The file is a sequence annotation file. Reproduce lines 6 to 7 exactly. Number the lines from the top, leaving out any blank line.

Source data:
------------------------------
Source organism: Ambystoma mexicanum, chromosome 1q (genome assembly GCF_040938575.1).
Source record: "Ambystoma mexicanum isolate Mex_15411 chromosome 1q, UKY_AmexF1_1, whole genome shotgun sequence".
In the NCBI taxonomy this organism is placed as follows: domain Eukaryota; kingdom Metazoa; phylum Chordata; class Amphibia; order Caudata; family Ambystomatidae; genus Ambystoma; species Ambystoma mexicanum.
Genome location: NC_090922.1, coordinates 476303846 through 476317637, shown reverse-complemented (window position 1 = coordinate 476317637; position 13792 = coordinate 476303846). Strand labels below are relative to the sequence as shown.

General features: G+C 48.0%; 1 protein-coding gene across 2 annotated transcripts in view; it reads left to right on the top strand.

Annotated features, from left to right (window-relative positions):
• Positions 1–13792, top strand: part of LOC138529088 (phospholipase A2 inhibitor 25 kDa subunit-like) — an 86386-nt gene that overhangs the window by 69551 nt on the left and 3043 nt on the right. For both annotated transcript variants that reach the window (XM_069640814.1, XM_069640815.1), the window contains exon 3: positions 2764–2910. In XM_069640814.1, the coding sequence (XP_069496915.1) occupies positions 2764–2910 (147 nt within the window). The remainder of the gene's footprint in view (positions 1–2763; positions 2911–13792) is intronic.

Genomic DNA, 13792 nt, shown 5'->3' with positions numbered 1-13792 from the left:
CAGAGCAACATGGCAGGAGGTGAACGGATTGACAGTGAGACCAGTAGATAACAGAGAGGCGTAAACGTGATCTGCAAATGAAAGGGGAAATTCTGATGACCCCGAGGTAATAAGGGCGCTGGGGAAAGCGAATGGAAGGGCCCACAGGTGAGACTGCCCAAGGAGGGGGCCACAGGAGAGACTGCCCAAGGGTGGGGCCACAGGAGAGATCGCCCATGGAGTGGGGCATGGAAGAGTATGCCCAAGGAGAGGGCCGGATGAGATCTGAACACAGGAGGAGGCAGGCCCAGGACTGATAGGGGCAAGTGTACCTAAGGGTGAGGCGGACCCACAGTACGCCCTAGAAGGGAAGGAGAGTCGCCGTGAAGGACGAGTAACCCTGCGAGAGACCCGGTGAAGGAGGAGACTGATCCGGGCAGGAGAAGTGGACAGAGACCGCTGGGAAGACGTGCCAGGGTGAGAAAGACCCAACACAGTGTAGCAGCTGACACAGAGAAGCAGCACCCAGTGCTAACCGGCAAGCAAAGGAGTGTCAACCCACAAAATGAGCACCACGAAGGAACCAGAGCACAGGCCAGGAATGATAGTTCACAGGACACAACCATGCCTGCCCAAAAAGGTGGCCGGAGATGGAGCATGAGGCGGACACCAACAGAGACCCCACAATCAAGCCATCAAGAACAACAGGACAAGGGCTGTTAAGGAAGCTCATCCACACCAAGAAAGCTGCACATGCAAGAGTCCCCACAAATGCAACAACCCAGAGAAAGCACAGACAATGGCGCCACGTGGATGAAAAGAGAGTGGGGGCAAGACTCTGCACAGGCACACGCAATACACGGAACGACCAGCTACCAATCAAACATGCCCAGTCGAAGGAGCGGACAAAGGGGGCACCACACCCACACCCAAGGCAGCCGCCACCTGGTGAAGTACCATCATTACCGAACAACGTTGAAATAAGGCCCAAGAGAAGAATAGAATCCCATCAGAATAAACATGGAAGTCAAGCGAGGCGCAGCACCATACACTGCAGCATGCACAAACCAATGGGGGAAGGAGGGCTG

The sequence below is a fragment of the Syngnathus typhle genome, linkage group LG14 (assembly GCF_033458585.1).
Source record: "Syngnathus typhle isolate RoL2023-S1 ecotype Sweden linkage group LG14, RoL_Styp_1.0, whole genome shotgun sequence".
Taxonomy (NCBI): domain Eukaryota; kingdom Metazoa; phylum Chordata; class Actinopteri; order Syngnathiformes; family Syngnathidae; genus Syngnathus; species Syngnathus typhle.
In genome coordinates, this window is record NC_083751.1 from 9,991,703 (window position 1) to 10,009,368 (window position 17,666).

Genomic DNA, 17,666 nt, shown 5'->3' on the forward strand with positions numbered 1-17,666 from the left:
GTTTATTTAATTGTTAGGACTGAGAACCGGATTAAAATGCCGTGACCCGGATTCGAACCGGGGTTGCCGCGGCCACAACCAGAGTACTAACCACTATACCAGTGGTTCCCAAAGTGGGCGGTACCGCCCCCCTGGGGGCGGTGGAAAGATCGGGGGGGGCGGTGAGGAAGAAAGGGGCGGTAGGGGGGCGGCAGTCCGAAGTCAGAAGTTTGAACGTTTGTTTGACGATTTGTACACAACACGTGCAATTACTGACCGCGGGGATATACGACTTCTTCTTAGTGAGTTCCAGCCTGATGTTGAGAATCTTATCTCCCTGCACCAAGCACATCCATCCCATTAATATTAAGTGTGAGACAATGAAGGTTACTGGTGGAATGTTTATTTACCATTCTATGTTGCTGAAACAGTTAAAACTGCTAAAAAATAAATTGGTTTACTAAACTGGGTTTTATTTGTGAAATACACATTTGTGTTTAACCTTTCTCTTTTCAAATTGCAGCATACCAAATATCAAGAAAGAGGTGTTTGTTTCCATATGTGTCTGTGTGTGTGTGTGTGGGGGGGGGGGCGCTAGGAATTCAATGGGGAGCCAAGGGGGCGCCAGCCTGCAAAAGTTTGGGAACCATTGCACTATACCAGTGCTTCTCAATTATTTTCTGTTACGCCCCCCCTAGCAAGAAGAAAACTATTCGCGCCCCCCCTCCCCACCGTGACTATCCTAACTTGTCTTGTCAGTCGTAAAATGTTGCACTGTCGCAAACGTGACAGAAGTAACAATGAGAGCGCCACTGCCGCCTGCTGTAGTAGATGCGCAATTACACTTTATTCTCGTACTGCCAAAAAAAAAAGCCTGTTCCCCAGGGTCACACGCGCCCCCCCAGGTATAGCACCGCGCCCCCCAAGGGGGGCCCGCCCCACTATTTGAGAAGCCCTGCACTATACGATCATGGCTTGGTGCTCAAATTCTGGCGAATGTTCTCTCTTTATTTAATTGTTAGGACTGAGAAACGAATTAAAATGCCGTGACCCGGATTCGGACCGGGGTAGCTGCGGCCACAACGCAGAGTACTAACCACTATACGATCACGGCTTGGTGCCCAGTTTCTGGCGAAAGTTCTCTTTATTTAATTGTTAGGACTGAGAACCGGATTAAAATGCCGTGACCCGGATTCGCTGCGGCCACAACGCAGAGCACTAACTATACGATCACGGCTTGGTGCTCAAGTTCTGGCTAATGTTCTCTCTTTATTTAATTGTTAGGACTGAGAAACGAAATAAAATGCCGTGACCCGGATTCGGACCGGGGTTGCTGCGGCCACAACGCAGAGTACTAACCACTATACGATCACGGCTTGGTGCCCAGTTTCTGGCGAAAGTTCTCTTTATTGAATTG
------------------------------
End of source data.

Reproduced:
Annotated features, from left to right (window-relative positions):
• Positions 1–13792, top strand: part of LOC138529088 (phospholipase A2 inhibitor 25 kDa subunit-like) — an 86386-nt gene that overhangs the window by 69551 nt on the left and 3043 nt on the right. For both annotated transcript variants that reach the window (XM_069640814.1, XM_069640815.1), the window contains exon 3: positions 2764–2910. In XM_069640814.1, the coding sequence (XP_069496915.1) occupies positions 2764–2910 (147 nt within the window). The remainder of the gene's footprint in view (positions 1–2763; positions 2911–13792) is intronic.